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  • Rental Wage in Canada July 18, 2019
    Our new report maps rental affordability in neighbourhoods across Canada by calculating the “rental wage,” which is the hourly wage needed to afford an average apartment without spending more than 30% of one’s earnings.  Across all of Canada, the average wage needed to afford a two-bedroom apartment is $22.40/h, or $20.20/h for an average one […]
    Canadian Centre for Policy Alternatives
  • Towards Justice: Tackling Indigenous Child Poverty in Canada July 9, 2019
    CCPA senior economist David Macdonald co-authored a new report, Towards Justice: Tackling Indigenous Child Poverty in Canada­—released by Upstream Institute in partnership with the Assembly of First Nations (AFN) and the Canadian Centre for Policy Alternatives (CCPA)—tracks child poverty rates using Census 2006, the 2011 National Household Survey and Census 2016. The report is available for […]
    Canadian Centre for Policy Alternatives
  • Fossil-Power Top 50 launched July 3, 2019
    What do Suncor, Encana, the Royal Bank of Canada, the Fraser Institute and 46 other companies and organizations have in common? They are among the entities that make up the most influential fossil fuel industry players in Canada. Today, the Corporate Mapping Project (CMP) is drawing attention to these powerful corporations and organizations with the […]
    Canadian Centre for Policy Alternatives
  • Tickets available for Errol Black Chair Fundraising Brunch 2019 June 26, 2019
    You are invited to CCPA-MB’s annual fundraising brunch in support of the Errol Black Chair in Labour Issues.  Please join us to honour: Honoured Guest: John Loxley is Professor of Economics at the University of Manitoba and a Fellow of the Royal Society of Canada. Guest Speaker:  Jim Stanford is Economist and Director of the Centre […]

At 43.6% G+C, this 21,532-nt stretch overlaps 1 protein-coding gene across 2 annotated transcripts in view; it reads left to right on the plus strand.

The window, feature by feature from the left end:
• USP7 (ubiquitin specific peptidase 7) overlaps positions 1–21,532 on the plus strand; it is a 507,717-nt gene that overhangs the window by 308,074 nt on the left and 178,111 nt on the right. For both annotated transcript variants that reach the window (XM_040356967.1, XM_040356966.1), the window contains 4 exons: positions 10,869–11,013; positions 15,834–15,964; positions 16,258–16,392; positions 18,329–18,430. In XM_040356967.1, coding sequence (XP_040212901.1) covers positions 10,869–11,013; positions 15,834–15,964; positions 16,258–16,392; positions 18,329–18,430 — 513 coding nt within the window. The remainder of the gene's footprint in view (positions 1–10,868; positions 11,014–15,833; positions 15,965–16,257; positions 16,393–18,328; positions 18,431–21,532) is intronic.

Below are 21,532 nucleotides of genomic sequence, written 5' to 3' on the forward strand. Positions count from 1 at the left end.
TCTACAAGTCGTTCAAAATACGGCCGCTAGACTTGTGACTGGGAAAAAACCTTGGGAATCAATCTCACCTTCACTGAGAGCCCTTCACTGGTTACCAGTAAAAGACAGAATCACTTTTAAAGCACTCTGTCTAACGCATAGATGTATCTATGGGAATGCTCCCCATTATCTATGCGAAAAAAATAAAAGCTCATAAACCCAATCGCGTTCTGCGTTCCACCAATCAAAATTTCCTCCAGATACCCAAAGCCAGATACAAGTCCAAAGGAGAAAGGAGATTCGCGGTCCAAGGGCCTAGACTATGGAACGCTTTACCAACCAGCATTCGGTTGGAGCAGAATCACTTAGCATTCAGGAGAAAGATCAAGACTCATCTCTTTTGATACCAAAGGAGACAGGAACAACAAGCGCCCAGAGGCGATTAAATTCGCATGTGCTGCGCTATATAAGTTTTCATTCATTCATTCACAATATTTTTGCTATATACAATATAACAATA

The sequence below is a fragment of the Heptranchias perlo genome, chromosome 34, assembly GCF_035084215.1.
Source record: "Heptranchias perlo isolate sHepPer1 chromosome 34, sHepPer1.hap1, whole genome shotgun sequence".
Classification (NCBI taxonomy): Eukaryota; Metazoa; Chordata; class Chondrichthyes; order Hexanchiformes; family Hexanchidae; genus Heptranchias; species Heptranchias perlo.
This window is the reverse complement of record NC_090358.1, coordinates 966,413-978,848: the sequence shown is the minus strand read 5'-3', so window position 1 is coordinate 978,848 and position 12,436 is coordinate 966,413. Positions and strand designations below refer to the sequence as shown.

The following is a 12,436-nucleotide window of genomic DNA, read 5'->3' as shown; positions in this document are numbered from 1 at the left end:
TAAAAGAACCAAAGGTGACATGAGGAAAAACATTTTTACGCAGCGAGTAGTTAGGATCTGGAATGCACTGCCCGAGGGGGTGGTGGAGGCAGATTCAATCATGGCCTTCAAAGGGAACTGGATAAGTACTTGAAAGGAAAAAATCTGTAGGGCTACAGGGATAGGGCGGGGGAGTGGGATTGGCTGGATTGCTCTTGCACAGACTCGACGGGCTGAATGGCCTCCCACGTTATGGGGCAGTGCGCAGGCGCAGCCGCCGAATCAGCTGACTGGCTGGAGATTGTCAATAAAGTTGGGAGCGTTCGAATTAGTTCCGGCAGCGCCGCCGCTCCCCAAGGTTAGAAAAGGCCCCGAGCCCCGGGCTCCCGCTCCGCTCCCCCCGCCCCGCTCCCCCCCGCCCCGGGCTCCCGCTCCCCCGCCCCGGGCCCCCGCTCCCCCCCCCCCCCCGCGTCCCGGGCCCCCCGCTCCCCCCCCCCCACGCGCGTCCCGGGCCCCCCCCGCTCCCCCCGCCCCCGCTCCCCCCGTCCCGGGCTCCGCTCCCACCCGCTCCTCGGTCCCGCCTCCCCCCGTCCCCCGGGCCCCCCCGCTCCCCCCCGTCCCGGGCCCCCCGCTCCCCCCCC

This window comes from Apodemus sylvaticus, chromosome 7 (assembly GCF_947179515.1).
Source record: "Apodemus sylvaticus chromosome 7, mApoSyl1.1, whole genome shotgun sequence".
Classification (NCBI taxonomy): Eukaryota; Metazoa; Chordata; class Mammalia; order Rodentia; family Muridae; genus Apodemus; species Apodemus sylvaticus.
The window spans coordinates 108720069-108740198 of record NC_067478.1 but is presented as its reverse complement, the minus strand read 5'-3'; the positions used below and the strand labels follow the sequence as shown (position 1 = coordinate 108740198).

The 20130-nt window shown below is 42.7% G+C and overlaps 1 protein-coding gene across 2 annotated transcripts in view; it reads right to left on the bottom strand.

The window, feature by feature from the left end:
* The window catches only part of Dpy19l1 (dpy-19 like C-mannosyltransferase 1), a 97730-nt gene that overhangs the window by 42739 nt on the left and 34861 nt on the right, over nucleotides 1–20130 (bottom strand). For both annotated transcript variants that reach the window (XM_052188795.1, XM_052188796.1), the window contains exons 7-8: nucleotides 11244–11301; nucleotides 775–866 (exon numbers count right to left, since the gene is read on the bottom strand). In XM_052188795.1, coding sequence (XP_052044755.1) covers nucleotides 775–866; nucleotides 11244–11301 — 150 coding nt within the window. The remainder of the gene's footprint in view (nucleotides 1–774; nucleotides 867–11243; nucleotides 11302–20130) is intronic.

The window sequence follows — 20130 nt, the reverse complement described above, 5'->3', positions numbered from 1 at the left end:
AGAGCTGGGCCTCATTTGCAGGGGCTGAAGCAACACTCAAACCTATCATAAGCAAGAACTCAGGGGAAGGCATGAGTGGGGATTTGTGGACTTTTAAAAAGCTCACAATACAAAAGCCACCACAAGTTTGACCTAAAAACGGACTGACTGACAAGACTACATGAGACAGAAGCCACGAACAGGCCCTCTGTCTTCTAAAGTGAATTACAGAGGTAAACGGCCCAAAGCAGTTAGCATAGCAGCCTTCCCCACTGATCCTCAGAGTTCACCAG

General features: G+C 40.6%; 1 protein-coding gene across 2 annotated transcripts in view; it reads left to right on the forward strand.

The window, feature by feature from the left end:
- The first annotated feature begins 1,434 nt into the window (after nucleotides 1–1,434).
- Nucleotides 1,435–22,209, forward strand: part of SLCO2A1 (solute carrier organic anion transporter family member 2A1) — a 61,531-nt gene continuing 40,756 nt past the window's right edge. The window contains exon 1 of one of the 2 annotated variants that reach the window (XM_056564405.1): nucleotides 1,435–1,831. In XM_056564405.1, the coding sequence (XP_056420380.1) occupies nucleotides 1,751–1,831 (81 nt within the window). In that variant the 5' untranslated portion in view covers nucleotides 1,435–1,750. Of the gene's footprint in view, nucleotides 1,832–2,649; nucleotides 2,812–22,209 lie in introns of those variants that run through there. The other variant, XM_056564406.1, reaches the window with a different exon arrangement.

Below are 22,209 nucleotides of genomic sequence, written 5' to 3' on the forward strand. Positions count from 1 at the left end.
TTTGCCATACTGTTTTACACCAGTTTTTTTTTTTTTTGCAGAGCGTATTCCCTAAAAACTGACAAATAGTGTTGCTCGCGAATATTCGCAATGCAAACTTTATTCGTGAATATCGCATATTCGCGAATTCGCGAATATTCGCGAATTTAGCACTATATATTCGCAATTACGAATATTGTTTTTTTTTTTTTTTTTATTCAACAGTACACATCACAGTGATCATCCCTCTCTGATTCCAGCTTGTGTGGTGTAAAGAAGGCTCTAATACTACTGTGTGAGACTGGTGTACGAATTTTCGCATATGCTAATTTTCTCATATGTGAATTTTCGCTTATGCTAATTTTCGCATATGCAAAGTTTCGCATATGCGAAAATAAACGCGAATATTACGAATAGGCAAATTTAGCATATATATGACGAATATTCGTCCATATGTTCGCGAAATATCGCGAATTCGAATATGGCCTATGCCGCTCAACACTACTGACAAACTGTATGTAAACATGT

Canadian Centre for Policy Alternatives
  • The fight against ISDS in Romania June 24, 2019
    CCPA is proud to co-sponsor this terrific video from our colleagues at Corporate Europe Observatory. It chronicles grassroots resistance to efforts by Canadian mining company Gabriel Resources to build Europe’s largest open-pit gold mine in a culturally rich and environmentally sensitive region of Romania. After this unimaginably destructive project was refused by the Romanian public and courts, the […]
    Canadian Centre for Policy Alternatives
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Sask Party Shills for PotashCorp

Yesterday’s strong earnings report from the Potash Corporation of Saskatchewan confirms what this blog and the NDP have been contending: even modestly increasing Saskatchewan’s extremely low royalties on hugely profitable potash mines could fund substantially better provincial public services.

The Saskatchewan Party still refuses to review potash royalties. In a well-timed column, Greg Fingas developed the theme that this gift to potash companies is the provincial election’s most expensive promise.

The Sask Party issued a carefully-worded press release implying that PotashCorp invested $590 million in Saskatchewan and paid nearly $332 million to the provincial government in the third quarter of 2011. Both suggestions are misleading.

While some commentators wrote that PotashCorp reinvested $590 million in Saskatchewan, the Sask Party itself stopped short of making that claim since this figure is a worldwide total. The company reports only that “the majority of the $590 million in capital expenditures” were in potash rather than nitrogen or phosphate.

The Sask Party compares this figure to $700 million of potash gross margin, at least 90% of which is from Saskatchewan as opposed to New Brunswick. If two-thirds of PotashCorp’s investment was in Saskatchewan potash mines, it reinvested something like 63% of its gross margin (i.e. $590*0.67/($700*0.9)), a far cry from the 84% put forward by the Sask Party. In contrast, 100% of every dollar in additional royalties would be reinvested in the province.

The Sask Party went on to claim, “PotashCorp paid another $332 million in potash royalties and income taxes in the third quarter – the vast majority of which would have been paid in Saskatchewan.” This figure is the sum of “provincial mining and other taxes” ($53 million) and “income taxes” ($279 million). The $53 million is Saskatchewan’s potash production tax and resource surcharge.

The $279 million is worldwide corporate income tax, more of which goes to the Canadian federal government than to provincial governments. (Note that the Sask Party wrote “paid in Saskatchewan” not “paid to Saskatchewan.”)

PotashCorp has confirmed that it paid only $82 million of corporate tax to the Saskatchewan government throughout 2010, less than it paid to Trinidad. Saskatchewan people should get a better return.

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